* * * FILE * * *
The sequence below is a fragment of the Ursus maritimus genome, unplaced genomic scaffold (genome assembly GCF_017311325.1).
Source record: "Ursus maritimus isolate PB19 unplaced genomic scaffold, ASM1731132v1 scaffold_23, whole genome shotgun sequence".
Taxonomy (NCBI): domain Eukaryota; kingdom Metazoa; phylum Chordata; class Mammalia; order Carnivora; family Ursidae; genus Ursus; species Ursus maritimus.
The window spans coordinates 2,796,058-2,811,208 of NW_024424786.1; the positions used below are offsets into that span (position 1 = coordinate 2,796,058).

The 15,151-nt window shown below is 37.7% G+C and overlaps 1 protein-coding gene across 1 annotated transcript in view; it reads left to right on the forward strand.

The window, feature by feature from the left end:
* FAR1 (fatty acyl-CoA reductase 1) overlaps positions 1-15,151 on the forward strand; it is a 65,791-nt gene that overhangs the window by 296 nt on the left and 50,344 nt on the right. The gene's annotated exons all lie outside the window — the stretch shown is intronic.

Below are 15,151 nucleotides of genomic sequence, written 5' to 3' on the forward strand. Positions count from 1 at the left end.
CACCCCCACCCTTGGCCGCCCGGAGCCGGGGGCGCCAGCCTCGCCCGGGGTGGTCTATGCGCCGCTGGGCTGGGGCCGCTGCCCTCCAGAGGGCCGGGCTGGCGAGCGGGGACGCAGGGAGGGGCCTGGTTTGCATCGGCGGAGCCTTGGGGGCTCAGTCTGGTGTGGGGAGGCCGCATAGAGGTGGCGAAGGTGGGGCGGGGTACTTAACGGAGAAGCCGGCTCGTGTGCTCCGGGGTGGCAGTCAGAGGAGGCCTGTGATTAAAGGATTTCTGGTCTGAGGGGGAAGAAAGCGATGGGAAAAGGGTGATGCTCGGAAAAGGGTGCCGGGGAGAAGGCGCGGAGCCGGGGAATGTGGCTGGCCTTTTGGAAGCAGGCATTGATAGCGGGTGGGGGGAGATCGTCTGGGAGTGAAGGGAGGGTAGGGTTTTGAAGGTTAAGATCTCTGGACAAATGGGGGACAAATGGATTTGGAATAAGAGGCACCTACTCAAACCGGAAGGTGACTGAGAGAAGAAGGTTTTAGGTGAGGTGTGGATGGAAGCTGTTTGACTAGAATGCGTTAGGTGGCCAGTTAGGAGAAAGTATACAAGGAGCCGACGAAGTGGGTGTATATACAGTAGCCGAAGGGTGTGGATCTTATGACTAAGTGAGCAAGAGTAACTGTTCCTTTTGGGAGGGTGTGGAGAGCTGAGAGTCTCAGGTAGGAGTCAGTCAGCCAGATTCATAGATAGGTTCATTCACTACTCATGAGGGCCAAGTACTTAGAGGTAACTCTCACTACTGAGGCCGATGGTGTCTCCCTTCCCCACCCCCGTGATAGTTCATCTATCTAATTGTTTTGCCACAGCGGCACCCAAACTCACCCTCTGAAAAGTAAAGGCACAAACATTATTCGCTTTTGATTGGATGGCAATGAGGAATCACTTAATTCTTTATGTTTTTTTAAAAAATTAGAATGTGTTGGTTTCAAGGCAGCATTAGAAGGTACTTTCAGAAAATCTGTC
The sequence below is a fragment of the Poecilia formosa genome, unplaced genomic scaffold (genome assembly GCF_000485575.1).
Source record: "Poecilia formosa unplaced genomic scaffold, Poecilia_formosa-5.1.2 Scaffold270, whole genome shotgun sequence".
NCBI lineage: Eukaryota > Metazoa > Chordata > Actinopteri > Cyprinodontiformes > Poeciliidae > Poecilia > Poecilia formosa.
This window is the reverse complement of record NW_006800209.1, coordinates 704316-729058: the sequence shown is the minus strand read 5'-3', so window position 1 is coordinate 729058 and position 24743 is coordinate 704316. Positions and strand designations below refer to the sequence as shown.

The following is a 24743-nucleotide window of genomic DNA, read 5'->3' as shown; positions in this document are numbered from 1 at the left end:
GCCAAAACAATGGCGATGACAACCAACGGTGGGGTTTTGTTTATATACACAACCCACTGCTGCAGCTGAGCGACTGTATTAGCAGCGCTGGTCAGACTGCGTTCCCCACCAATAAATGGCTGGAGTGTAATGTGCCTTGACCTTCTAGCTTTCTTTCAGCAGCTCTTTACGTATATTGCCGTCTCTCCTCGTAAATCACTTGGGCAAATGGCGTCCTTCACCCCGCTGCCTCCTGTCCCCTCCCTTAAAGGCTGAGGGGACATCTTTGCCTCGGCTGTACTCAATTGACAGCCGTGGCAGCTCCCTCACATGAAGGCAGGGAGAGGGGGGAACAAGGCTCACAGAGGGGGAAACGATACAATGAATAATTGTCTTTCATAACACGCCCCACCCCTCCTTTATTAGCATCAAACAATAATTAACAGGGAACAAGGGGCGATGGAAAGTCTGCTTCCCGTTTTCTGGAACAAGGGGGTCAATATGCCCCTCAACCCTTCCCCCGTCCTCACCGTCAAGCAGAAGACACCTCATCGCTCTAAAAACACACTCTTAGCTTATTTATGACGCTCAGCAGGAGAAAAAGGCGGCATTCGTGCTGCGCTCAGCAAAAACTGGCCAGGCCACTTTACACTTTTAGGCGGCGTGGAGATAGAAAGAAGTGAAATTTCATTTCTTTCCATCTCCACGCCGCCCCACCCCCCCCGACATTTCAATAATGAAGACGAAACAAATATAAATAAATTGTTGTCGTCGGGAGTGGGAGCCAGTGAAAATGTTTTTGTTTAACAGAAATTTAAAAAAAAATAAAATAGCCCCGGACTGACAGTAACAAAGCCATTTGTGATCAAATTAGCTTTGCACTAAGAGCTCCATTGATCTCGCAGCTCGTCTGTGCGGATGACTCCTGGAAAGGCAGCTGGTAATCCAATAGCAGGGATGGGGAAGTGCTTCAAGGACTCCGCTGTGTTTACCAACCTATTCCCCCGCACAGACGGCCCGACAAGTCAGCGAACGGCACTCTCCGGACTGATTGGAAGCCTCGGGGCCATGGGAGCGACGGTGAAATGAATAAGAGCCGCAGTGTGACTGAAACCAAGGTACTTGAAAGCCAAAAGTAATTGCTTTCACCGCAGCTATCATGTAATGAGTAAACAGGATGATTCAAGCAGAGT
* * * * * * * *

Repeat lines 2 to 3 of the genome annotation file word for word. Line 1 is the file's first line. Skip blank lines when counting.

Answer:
Source record: "Ursus maritimus isolate PB19 unplaced genomic scaffold, ASM1731132v1 scaffold_23, whole genome shotgun sequence".
Taxonomy (NCBI): domain Eukaryota; kingdom Metazoa; phylum Chordata; class Mammalia; order Carnivora; family Ursidae; genus Ursus; species Ursus maritimus.